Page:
Glitter Glamper Progress: Furnace Removal & Shelf Cubby

As soon as I first set foot in the Glamper I knew that the furnace would end up having to come out. The doors on these vintage trailers are very small to begin with, and the original placement of this huge, old furnace impedes the entryway even more. Not to mention the safety issues…these furnaces are not as safe as what you might see in modern campers, as was evident by the burnt paneling I discovered upon it’s removal!

There were 3 big parts of this project:

  1. Removing the furnace, fan and thermostat pieces from inside the camper
  2. Removing the chimney through the roof and patching up the hole it left, and
  3. Turning the ugly hole in the wall into something functional and finished.

Removing the Furnace Inside

Here are some photos of the furnace before, during and after removal. This furnace is HEAVY, and it’s important to remember these things as keeping the weight evenly distributed is important in a trailer. However, I believe that some of the cabinetry I’ll be adding later as a work station will help replace the weight I removed here. As I’ve noted in earlier posts, I did hang on to this original furnace, should someone later want to return the trailer to all original. But for my purposes it needed to go. I plan to put in a new furnace at a later date…one that takes up less space and doesn’t have to vent out the roof. If we can ever avoid openings on the roof, that is a good thing! Openings are recipes for water damage!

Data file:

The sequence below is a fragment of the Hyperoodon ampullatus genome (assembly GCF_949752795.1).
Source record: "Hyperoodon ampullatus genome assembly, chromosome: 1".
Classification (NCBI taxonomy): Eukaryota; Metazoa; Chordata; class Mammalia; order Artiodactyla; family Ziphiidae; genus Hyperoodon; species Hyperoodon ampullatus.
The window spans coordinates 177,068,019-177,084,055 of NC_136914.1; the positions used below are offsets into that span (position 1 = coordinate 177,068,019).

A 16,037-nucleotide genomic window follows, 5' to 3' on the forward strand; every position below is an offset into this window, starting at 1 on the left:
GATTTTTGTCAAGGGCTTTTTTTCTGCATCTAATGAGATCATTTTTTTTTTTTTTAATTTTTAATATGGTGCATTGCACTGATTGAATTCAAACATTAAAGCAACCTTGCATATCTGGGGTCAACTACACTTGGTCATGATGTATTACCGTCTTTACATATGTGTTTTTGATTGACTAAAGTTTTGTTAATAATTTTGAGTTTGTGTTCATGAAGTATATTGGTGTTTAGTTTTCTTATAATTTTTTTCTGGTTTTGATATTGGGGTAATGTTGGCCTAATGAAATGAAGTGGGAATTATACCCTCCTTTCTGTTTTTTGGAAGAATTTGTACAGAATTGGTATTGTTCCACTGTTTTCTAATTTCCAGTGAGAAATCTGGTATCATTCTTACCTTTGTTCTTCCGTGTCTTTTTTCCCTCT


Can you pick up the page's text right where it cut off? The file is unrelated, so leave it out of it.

Original furnace. As you can see, it takes up a few inches of an already small doorway.
After removing the outer shell of the furnace.
The hole left from removing the furnace unit.
Evidence of a little potential fire danger underneath the tape.
Inside the cabinet the furnace was mounted in.
Removing the fan that sat in the cabinet and blew through a vent that was installed in the cabinet door.

Removing the Chimney and Patching the Roof

Getting the furnace out of the camper was probably the easiest part. Next up was removing the metal shaft that goes up through the ceiling, removing the chimney from the roof, and then patching up the hole to prevent any leaks. It made me a little sad to remove the cute chimney from the roof, but it was probably a good call as leaving an open hole in the roof that doesn’t need to be there just leaves it vulnerable to future water damage. Again, I saved all of the original parts if we ever want them back!

In order to remove the whole metal lining of the shaft that goes up through the roof (sorry I have no clue the technical terms for this stuff, haha!), I had to pull it up and out through the roof. But before I could do that, I had to scrape and chisel off all the rubbery sealant the previous owners had covered the seams with.